Polyploidy In Animals, Polyploidy In Plants, Genetic Analysis
In eukaryotic organisms, chromosomes come in sets. The somatic cells, called soma, usually have a diploid chromosome number, which in scientific notation is abbreviated as 2N. The diploid state contains two sets of chromosomes, one set of which has been contributed by each parent. A single set of chromosomes composes the haploid chromosome number, which is abbreviated as N. The haploid set is found in reproductive cells or gametes (also called the germplasm). In humans the diploid number is 46, and is represented as 2N = 46. Human sperm or eggs, however, have a haploid number of 23, which is represented as N = 23. In some circumstances, however, an organism can have more than two chromosomal sets. This occurrence is called polyploidy.
One cause of polyploidy is polyspermy. If two sperm fertilize an egg, the resulting zygote or fertilized egg will have three sets of chromosomes, and thus have a triploid number (3N). When this occurs in humans, 3N = 96. Triploidy in humans and most other animals is incompatible with life. Triploid individuals abort or fail to survive the first days of life after birth. Polyploidy is more common in plants, and polyploid forms often survive to produce much larger cells and plant organs. Ferns, which may have up to 1,500 chromosomes, are frequently polyploid, as are varieties of domesticated cereal plants. Most often, polyploids run in sets of three to eight (triploid to octoploid).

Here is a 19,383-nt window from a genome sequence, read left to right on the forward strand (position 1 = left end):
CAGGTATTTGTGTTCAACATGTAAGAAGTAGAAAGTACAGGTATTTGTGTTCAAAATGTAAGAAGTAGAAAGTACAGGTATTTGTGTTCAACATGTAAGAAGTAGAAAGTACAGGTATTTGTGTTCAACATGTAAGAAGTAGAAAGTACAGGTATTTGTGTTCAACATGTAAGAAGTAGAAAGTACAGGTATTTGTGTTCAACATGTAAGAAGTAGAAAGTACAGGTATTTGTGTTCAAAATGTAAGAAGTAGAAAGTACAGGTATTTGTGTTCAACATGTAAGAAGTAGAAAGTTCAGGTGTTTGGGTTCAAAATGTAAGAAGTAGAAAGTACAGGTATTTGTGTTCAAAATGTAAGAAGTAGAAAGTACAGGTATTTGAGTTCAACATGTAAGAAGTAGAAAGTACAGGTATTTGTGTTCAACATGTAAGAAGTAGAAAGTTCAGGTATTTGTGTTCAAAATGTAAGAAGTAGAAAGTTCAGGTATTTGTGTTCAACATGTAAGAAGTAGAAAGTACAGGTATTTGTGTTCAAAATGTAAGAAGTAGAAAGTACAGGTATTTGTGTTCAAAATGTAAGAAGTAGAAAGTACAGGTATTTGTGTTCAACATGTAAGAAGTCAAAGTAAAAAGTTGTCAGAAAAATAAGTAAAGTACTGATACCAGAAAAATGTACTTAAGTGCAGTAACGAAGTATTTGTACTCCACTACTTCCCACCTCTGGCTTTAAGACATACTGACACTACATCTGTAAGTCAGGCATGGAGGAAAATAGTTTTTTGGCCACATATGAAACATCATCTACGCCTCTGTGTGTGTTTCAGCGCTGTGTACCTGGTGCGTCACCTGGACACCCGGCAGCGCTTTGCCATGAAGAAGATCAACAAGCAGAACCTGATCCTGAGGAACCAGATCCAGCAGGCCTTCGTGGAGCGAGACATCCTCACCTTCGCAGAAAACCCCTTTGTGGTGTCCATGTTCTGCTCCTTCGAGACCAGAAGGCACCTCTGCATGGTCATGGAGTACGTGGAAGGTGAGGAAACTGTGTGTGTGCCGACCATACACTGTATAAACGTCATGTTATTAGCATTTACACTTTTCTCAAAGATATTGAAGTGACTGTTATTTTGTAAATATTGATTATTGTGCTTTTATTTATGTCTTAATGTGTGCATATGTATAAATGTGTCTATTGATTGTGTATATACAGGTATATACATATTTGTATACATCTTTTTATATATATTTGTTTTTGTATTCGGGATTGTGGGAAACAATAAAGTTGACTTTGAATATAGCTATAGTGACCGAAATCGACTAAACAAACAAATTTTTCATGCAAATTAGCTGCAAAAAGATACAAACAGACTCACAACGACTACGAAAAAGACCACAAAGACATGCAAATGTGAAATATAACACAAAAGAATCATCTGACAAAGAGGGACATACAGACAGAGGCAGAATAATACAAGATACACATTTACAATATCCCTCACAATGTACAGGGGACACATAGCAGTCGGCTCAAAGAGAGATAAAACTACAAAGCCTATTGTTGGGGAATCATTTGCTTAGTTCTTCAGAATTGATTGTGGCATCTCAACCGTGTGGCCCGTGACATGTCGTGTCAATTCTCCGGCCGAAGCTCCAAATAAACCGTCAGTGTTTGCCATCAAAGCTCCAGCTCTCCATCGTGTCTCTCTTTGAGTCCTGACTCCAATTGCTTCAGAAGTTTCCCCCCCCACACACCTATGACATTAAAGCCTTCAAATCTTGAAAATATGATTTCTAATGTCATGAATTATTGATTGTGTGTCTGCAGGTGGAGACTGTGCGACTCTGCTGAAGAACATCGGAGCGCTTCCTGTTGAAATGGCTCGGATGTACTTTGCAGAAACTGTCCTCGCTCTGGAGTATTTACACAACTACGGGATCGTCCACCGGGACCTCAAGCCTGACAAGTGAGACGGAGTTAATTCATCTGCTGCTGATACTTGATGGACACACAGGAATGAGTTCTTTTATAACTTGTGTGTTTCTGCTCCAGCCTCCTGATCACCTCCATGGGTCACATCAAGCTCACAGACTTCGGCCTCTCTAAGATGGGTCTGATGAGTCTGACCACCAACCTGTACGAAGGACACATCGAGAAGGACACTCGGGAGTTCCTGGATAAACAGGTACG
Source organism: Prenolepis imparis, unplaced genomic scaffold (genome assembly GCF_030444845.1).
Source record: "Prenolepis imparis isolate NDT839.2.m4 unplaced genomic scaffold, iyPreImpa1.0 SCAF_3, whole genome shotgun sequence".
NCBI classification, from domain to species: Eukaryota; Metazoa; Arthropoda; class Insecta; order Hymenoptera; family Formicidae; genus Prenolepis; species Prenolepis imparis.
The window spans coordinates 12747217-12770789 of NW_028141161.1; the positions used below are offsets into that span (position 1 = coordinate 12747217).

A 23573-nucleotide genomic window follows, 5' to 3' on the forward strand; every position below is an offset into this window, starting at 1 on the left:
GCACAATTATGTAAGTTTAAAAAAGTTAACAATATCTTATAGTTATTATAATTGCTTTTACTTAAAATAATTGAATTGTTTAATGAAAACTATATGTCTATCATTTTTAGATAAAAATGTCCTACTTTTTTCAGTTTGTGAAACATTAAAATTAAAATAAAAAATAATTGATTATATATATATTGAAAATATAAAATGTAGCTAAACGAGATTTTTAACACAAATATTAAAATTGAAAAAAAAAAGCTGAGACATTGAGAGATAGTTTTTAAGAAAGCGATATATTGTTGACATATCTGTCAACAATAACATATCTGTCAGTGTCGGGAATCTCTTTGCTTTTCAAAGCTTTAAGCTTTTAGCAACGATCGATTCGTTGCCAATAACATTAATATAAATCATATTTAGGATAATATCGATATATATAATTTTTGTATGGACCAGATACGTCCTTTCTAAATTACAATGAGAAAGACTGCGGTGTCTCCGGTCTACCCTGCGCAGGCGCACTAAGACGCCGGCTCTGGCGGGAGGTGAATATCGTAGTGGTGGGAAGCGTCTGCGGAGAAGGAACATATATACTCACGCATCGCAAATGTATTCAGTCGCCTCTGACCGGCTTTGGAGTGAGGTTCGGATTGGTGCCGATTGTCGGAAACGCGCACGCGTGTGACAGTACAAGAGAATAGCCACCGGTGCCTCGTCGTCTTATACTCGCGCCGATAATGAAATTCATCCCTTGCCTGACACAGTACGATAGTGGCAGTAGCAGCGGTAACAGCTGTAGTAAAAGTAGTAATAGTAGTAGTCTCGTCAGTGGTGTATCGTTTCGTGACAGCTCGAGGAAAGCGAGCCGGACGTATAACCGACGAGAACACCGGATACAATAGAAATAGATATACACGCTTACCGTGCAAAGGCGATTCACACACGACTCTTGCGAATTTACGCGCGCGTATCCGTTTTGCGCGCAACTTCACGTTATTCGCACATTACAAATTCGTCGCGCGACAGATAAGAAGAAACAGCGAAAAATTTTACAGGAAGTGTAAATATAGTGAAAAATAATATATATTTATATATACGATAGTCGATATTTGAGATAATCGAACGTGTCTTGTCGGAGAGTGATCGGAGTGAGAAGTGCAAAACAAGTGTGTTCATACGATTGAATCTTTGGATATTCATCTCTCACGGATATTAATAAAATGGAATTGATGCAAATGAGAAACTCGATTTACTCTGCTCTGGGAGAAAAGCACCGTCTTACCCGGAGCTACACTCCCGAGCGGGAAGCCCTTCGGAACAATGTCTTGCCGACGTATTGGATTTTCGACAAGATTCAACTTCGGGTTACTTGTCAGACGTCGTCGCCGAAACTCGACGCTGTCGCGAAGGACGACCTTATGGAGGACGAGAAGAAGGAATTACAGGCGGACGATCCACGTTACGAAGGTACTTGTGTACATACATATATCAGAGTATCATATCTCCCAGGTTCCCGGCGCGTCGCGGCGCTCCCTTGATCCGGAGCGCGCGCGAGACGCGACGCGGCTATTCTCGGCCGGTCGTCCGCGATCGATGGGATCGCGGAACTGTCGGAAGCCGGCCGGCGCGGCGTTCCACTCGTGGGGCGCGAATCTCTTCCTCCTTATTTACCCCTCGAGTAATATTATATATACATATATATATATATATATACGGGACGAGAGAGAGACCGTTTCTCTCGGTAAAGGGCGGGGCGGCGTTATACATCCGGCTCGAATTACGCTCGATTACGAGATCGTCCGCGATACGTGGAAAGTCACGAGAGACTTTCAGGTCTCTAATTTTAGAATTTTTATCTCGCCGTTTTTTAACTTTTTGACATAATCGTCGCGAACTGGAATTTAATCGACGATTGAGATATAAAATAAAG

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- Polyploidy - Genetic Analysis
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